WASHINGTON — Federal regulators have uncovered evidence that oil speculators operating in unregulated "dark markets" may have helped drive the price of crude oil to record highs this year, McClatchy has learned.
The Commodity Futures Trading Commission is expected to issue a long-awaited report before Monday, perhaps as early as Thursday, on what role oil speculators played in the 50 percent rise in oil prices earlier this year. The report isn't expected to declare that speculators are the main cause of the price rise, a conclusion the agency rejected in an interim report in July.
One CFTC commissioner, Michael Dunn, signaled in a speech last Friday in Switzerland that the pending report would be inconclusive, noting, "I doubt it is possible to come up with a definitive answer one way or another at this time" about the role of speculators.
However, unregulated markets account for about two-thirds of oil trading on financial markets, and they could be used to manipulate oil prices on the regulated exchanges that account for the remaining oil trading.
The finding that some speculators exceeded positions allowed in regulated markets is sure to spark debate about how much the CFTC knows about the markets it regulates, whether more stringent reporting requirements are needed and whether the government should require more disclosure from speculators and investment banks.
In a recent interview, CFTC Commissioner Bart Chilton told McClatchy that his agency lacks all the tools it needs to gather market information.
"It's not responsible to reach conclusions about speculators based upon current data," he said.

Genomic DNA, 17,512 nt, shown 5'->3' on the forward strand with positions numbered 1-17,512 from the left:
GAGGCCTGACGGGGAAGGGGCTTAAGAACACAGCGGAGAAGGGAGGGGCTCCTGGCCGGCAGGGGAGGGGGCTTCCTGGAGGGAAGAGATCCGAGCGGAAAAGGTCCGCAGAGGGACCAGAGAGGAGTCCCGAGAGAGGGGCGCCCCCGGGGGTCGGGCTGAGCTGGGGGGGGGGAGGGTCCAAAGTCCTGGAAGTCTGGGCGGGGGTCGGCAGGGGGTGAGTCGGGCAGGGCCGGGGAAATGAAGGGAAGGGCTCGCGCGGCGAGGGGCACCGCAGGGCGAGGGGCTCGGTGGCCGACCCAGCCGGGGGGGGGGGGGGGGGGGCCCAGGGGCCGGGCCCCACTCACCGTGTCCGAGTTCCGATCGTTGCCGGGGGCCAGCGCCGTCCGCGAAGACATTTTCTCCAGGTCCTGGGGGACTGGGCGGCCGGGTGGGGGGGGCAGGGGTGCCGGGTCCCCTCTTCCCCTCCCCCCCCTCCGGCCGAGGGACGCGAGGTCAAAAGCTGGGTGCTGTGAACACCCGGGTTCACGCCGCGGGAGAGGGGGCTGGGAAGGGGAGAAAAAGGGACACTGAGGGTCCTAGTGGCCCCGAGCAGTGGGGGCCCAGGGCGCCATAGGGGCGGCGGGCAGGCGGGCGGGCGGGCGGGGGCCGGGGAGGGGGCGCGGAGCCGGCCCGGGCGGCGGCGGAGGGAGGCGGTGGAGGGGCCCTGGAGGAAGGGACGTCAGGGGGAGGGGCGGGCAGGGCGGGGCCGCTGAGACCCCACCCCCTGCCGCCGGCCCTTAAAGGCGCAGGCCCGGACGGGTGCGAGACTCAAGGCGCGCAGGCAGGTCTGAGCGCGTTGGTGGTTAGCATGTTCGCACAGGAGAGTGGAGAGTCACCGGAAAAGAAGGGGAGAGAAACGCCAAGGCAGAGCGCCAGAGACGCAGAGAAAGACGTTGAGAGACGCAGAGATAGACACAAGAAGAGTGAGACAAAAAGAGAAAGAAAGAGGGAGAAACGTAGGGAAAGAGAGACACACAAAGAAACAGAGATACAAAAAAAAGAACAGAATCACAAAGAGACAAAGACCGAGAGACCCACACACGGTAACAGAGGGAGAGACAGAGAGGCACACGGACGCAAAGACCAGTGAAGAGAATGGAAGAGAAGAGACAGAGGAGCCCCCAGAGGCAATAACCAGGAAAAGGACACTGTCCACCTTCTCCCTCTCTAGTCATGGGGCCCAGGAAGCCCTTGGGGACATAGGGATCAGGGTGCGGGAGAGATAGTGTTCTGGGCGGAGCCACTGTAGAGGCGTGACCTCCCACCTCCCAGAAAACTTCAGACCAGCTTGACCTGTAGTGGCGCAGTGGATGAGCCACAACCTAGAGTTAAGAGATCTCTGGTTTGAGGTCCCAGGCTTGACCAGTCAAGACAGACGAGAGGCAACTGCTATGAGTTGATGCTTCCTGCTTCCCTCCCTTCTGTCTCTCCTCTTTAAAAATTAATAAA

It's not entirely clear how the CFTC, which is under heavy criticism from Congress, will portray its findings about the large dark-market positions in the much-anticipated report. The agency's interim report said it thought that the soaring oil prices earlier this year were due to underlying fundamentals of supply and demand.
Acting CFTC Chairman Walter Lukken is scheduled to testify Thursday afternoon before the House Agriculture Committee. After the interim report was released in July, he was mocked by Sen. Byron Dorgan, D-N.D., who questioned the report's timing ahead of an expected congressional vote on energy legislation.
On Wednesday, timing again was an issue as Dorgan called a news conference to present a report ahead of the CFTC's. His report came from hedge fund manager Michael Masters, who alleges that oil speculators were almost completely responsible for the run-up in oil prices — and their recent decline.
"We have a brain-dead regulator here . . . content to do nothing," Dorgan said.
The CFTC declined to comment on his attack.